Reviewing the characteristics of predetermined, engineered, periodic structures such as SRRs leads to an understanding of the physics of a periodic metamaterial. Meta-atoms are used to create conditions where a normally weak magnetic effect on materials is now strengthened in the new artificial materials. A meta-atom could be an SRR cell, the arrayed wire component of a YIG tuner, or any other artificial material designed to be periodic, and responsive at a fraction of the radiated wavelength.[6]

In such a design, the meta-atom becomes a larger scale, millimeter or nanometer-sized-magnetic dipole, when compared to the picometer sized atom. A meta-atom creates a magnetic dipole moment analogous to the magnetic dipole moment of natural atoms. For meta-atom constructed from the precious metal, gold the condition of μ < 0 can be achieved at telecommunication frequencies but, still not across the range of the visible frequencies. The visible frequency has been elusive because the plasma frequency of any metal is the ultimate limiting condition.[6]

Researchers are earnestly engaged in combining negative "magnetic" permeability μ < 0 with negative "electric" permittivity ε < 0, which can occur in each meta-atom when engineered to do so.

In 2006, researchers from various groups agreed to state the following: "Possibly, the real potential of the photonic metamaterials lies in other unexplored areas, for example, in chiral metamaterials or in nonlinear metamaterials. In any case, given today’s possibilities regarding the nanofabrication of tailored “atoms,” only our own imagination and creativity set the limits."[6]

Fabrication techniques[edit]

Gas assisted deposition process
Gas assisted deposition process
Gas assisted FIB etching process
Gas assisted FIB etching process

Because microwaves are much longer than terahertz and infrared wavelengths, photonic metamaterials are more difficult to realize. Metamaterials in the microwave domain can be fabricated from circuit board materials. In contrast lithography techniques must be employed to produce the rudimentary elements, nano-resonators, that can create photonic metamaterials. The earlier type of nano-resonators were based on the split-ring resonator in the microwave domain. These can be considered as simplified LC circuits. Inductance is achieved because the ring is split, and capacitance occurs across the gap.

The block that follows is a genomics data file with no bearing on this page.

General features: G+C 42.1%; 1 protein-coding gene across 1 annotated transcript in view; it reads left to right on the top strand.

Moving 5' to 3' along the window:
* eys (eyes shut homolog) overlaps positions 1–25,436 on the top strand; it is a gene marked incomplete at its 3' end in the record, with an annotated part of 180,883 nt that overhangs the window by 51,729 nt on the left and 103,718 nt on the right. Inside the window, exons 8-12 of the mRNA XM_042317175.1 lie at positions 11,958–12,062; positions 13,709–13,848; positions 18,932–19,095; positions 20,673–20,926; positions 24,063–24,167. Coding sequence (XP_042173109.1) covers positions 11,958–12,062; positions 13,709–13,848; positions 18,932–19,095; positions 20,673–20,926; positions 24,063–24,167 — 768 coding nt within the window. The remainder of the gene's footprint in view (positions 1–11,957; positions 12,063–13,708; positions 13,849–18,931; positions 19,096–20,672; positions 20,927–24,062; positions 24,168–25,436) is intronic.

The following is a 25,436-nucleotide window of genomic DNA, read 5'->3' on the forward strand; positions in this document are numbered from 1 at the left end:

Other types of subwavelength photonic materials soon followed. In one instance, a periodic arrangement of short wires, and in another instance metallic pieces with varied shapes successfully interact at shorter wavelengths. In a different study, rather than the isolated nano-resonator structure, the whole metamaterial can be electrically connected for desired photonic subwavelength result.

Some of the fabrication techniques for this material are electron beam lithography, nanostructuring with a focused ion beam, and interference lithography.[12][26][27][28]

Research for metamaterials with optical frequencies response[edit]

By employing a combination of plasmonic and non-plasmonic nanoparticles, lumped circuit element nanocircuits at infrared and optical frequencies appear to be possible. Designing subwavelength lumped circuit element structures at infrared and optical frequencies has special challenges when compared to lower frequency domains. Conventional lumped circuit elements are not available in a conventional way.[29]

The concept and implementation of lumped circuit elements in the microwave and radio frequency (RF) domain for metamaterial design has proved to be effective. These are subwavelength structures. The lumped element concept has allowed for element simplification and circuit modularization. A similar concept applicable to materials that respond at terahertz (THz), infrared (IR), and visible wavelengths can be employed. However these lumped circuit elements must also be smaller than THz, IR and visible wavelengths. Nanoscale fabrication techniques do exist to accomplish this. Therefore, size reduction as an obstacle, may in time, be overcome.[29]

The response of metals at smaller wavelengths is, however, a more pronounced limitation. Metals such as gold, silver, aluminum, and copper easily conduct currents at RF and microwave frequencies. Hence, these have been more easily integrated as materials employed in these regimes. At optical frequencies characteristics of some noble metals are altered. Rather than normal current flow, plasmonic resonances occur as the real part of the complex permittivity of these metals become negative. Therefore, the main current flow is actually the electric displacement current density ∂D / ∂t, and can be termed as the “flowing optical current". Solving this problem, then, becomes more than scaling down the element size.[29]